Using the instrument of FIG. 2, the correlation between determining the total dissolvedorganic matter by using the Tyrosine concentration and-by the techniques employed in the standard methods-was found to be quite exact. The system as describedcan be successfully used for the continuous monitoringof dissolved organic matter of natural waters and of treated-and unvides a continuous measurement of the fluid 18to be treated waste waters. In certain special cases, however, the readings obtained will not truly correlate with the total organic content of certain effluents. Waste water from paper mills may contain large quantities of particular organic matters which will upset the balance in the waste material measured. Similarly, sugar mills may discharge quantities of carbohydrates which disrupt the normal proportionality between the Tyrosine and the total organic matter. However, these particular unique cases would not affect the general usefulness of the system described for continuous monitoring of sewage plant effluents or the determination of organic content of natural waters.

As more specifically shown in FIG. 2, a power supply for the ultraviolet source of radiation, such as a Spectroline Model SCT-l, is energized by a source of energy, such as'a l 15 volt alternating current of 60 Hertz. The output of the power supply is used to energize a quartz ultraviolet lamp, such as a Spectroline Model llSC-2, which radiates electromagnetic energy in the ultraviolet regionof 2,800 Angstroms.

,The ultravioletradiation including the 2,800 A wavelength impinges on an interference filterwith a narrow bandpass of 2,800 A. The interference filter allows only the 2,800 A wavelength through and blocks all other wavelengths from passing through the filter. The 2,800 A- wavelength of ultraviolet passes through a quartz full-flow cuvette such as a Scientific Glass Apparatus Model S4824.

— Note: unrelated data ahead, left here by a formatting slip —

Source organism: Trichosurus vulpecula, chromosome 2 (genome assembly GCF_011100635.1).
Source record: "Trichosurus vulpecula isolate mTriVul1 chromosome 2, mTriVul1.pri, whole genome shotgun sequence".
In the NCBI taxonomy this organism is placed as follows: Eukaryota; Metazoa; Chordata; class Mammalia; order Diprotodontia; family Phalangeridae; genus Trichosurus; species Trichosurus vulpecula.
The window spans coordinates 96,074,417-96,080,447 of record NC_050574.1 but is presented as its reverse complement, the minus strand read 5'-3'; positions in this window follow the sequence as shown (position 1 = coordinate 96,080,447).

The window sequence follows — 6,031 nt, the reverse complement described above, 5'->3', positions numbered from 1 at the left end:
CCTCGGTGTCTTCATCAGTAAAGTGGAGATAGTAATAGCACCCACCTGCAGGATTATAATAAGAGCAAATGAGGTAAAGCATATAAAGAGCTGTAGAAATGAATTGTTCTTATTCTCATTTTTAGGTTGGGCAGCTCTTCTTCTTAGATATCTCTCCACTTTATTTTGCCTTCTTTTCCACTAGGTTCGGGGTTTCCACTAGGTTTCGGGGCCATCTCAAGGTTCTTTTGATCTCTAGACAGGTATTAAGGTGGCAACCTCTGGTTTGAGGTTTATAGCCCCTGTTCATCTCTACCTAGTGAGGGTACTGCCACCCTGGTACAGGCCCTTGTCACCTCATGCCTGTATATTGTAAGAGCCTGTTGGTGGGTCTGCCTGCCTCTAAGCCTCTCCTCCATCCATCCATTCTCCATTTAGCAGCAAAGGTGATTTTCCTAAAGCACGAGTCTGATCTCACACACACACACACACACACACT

A Tyrosine containing liquid is pumped through a microfilter, such as a Gilman glasspad, which filters out all the solid materials larger than a certain size, governed by the, pore size of the filter. The remaining fluid and allthe dissolved substances including Tyrosine passes through the filter into'the full-flow cuvette. The Tyrosine absorbs 2,800 A ultraviolet radiation in proportion to itsconcentration in he solvent. The remaining portion-of the 2,800 A ultraviolet passes on through the cuvette unimpeded and falls on a special sensor which can detect this wavelength of ultraviolet such as a ClairexModel'lUV20-S. The resistance of this sensor varies in proportion to the amount of ultraviolet falling upon it. Thissensor is connected to the input of an opupon the-sensor. To allow the meter to read differing values of ultraviolet the Gain Control can be switched from, for example, a decade of IO to a decade of 100,

which is an increase .in the reading on the meter with ;the decade of 10 to a reading on the meter times 100.

The value of the meter reading is always multiplied by the reading on the gain control.